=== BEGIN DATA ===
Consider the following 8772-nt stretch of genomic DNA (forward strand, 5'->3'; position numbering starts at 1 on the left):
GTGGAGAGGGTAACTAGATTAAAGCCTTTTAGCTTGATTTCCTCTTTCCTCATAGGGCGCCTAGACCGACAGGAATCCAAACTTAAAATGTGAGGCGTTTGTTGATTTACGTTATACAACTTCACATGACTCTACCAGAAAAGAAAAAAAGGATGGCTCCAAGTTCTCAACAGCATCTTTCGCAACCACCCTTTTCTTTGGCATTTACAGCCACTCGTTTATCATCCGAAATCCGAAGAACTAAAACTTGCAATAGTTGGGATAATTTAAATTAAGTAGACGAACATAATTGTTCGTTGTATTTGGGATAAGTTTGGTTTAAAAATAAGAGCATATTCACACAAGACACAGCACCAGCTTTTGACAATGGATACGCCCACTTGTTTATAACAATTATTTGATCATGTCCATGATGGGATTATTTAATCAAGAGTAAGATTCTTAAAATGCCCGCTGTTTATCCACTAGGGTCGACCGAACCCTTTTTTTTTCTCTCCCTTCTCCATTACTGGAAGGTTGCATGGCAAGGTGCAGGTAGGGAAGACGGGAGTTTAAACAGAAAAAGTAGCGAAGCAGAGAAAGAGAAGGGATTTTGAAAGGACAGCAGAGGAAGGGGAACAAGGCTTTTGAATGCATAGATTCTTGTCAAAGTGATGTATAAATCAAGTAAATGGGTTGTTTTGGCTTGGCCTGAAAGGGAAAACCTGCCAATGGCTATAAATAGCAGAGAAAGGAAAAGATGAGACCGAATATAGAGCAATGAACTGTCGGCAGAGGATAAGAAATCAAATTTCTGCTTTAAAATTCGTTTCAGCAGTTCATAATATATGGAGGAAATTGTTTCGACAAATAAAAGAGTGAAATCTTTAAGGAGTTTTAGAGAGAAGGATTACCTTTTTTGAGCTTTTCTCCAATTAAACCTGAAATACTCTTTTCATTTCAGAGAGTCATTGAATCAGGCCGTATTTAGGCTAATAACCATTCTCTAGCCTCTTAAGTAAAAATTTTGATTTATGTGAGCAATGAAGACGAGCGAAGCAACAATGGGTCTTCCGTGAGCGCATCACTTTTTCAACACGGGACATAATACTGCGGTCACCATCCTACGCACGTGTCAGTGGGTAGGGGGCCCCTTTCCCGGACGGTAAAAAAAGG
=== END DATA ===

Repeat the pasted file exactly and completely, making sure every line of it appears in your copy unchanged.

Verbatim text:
Consider the following 8772-nt stretch of genomic DNA (forward strand, 5'->3'; position numbering starts at 1 on the left):
GTGGAGAGGGTAACTAGATTAAAGCCTTTTAGCTTGATTTCCTCTTTCCTCATAGGGCGCCTAGACCGACAGGAATCCAAACTTAAAATGTGAGGCGTTTGTTGATTTACGTTATACAACTTCACATGACTCTACCAGAAAAGAAAAAAAGGATGGCTCCAAGTTCTCAACAGCATCTTTCGCAACCACCCTTTTCTTTGGCATTTACAGCCACTCGTTTATCATCCGAAATCCGAAGAACTAAAACTTGCAATAGTTGGGATAATTTAAATTAAGTAGACGAACATAATTGTTCGTTGTATTTGGGATAAGTTTGGTTTAAAAATAAGAGCATATTCACACAAGACACAGCACCAGCTTTTGACAATGGATACGCCCACTTGTTTATAACAATTATTTGATCATGTCCATGATGGGATTATTTAATCAAGAGTAAGATTCTTAAAATGCCCGCTGTTTATCCACTAGGGTCGACCGAACCCTTTTTTTTTCTCTCCCTTCTCCATTACTGGAAGGTTGCATGGCAAGGTGCAGGTAGGGAAGACGGGAGTTTAAACAGAAAAAGTAGCGAAGCAGAGAAAGAGAAGGGATTTTGAAAGGACAGCAGAGGAAGGGGAACAAGGCTTTTGAATGCATAGATTCTTGTCAAAGTGATGTATAAATCAAGTAAATGGGTTGTTTTGGCTTGGCCTGAAAGGGAAAACCTGCCAATGGCTATAAATAGCAGAGAAAGGAAAAGATGAGACCGAATATAGAGCAATGAACTGTCGGCAGAGGATAAGAAATCAAATTTCTGCTTTAAAATTCGTTTCAGCAGTTCATAATATATGGAGGAAATTGTTTCGACAAATAAAAGAGTGAAATCTTTAAGGAGTTTTAGAGAGAAGGATTACCTTTTTTGAGCTTTTCTCCAATTAAACCTGAAATACTCTTTTCATTTCAGAGAGTCATTGAATCAGGCCGTATTTAGGCTAATAACCATTCTCTAGCCTCTTAAGTAAAAATTTTGATTTATGTGAGCAATGAAGACGAGCGAAGCAACAATGGGTCTTCCGTGAGCGCATCACTTTTTCAACACGGGACATAATACTGCGGTCACCATCCTACGCACGTGTCAGTGGGTAGGGGGCCCCTTTCCCGGACGGTAAAAAAAGG